2. Altar, 1972 - Candle, 1973 - Spinning (3 Fairies), 1974 Jan Kervezee

Mixed media on cardboard Courtesy of Collection Foundation De Stadshof, Museum Dr. Guislain, Ghent Photo: Aad Hoogendoorn

A burning candle oozes colour in mutating, mind-bending stripes, leaking light over a desert with two moons. Crystalline rows of houses with warping portals for doors zoom out of single-point perspective, fluttering in a kaleidoscope of trees, stars, and fluid waveform patterns. Shimmering temples rise, as if expanding upwards into the multiverse. This intensely psychotropic artistic journey is courtesy of Jan Kervezee (b. 1950), a visionary artist working with pens, pencils, ink, gouache, varnish and paint to create otherworldly renderings of his consciousness-raising experiments with hallucinogenic drugs.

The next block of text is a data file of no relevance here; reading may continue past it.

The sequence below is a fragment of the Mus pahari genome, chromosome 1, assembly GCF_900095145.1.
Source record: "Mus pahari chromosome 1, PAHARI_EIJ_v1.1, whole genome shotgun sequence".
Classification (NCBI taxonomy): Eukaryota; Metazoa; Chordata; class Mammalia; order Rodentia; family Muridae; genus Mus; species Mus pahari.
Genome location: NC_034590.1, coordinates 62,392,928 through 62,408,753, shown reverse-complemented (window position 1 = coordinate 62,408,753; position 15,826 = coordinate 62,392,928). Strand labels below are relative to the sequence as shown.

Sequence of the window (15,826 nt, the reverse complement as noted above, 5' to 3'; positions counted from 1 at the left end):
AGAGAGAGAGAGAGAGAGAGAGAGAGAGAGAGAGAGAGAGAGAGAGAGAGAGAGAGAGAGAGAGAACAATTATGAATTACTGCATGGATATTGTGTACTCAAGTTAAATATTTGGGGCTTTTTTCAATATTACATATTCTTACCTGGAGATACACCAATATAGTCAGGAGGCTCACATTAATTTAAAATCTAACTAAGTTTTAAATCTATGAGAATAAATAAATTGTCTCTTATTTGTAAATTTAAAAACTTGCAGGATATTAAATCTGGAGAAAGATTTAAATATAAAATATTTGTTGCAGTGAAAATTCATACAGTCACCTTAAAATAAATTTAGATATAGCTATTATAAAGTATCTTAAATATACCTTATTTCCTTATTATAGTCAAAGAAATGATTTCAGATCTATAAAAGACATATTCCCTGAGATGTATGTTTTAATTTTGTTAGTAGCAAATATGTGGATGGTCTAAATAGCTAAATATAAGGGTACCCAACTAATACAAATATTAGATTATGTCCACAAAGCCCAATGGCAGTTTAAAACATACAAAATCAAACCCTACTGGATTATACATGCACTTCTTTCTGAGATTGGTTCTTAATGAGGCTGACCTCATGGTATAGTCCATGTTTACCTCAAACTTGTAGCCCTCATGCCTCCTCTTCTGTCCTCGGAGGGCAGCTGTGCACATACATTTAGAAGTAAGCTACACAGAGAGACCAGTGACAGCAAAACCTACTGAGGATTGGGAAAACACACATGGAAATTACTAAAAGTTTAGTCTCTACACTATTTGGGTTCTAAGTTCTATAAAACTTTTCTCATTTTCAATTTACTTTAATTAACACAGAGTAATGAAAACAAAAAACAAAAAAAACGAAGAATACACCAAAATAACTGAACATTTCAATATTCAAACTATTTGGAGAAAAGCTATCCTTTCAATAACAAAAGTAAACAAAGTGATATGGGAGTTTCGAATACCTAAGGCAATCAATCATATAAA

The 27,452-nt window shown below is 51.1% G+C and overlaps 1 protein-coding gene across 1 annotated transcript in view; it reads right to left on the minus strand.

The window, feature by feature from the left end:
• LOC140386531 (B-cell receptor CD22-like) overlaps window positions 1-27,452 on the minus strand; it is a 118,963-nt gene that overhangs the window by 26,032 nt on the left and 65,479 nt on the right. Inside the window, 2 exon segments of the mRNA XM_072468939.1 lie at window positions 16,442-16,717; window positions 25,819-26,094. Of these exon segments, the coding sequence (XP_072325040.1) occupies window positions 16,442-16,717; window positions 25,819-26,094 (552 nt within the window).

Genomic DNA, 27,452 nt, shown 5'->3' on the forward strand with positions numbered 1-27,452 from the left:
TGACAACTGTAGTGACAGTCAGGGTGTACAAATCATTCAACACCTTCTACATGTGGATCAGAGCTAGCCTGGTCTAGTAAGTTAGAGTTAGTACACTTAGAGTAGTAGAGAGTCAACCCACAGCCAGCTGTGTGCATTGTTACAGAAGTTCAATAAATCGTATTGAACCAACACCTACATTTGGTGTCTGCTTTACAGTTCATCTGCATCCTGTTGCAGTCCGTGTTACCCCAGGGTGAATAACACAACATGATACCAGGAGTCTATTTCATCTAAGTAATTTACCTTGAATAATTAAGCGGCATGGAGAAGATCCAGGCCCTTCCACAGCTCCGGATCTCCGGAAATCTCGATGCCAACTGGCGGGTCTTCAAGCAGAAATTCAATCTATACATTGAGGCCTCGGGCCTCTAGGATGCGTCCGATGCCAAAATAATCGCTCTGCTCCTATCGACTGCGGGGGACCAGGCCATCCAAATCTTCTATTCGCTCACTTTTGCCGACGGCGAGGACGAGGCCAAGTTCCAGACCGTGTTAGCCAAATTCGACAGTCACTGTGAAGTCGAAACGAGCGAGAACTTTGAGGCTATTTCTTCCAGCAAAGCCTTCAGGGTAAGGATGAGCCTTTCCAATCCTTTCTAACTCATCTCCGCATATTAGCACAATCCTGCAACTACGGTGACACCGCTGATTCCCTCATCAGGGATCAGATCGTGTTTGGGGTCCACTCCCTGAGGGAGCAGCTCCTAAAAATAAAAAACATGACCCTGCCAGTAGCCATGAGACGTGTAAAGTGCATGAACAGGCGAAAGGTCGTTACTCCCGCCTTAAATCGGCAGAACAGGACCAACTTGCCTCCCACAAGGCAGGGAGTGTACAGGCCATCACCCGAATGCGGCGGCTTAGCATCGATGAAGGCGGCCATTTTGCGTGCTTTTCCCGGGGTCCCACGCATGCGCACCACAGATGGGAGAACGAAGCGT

Approached almost scientifically, Kervezee conducted drug-induced artistic experiments almost daily throughout the 1970s, “attempting to capture the images from his intoxication on canvas as directly and accurately as possible” (according to a short text on the artist by Yasmijn Jarram). The meticulous level of detail in his paintings show the hallmarks of this discipline and obsessiveness, driven onwards by the ‘automatic’ nature of his process: Kervezee’s psychedelic method required overriding the rational brain to let the hand formulate images subconsciously, or perhaps psychically. The resulting works feel like spiritual epiphanies or cosmic fantasies beamed in from another planet: a distant Xanadu that beckons us with palm fronts and pyramids on the horizon.

Text by Rosa Abbott

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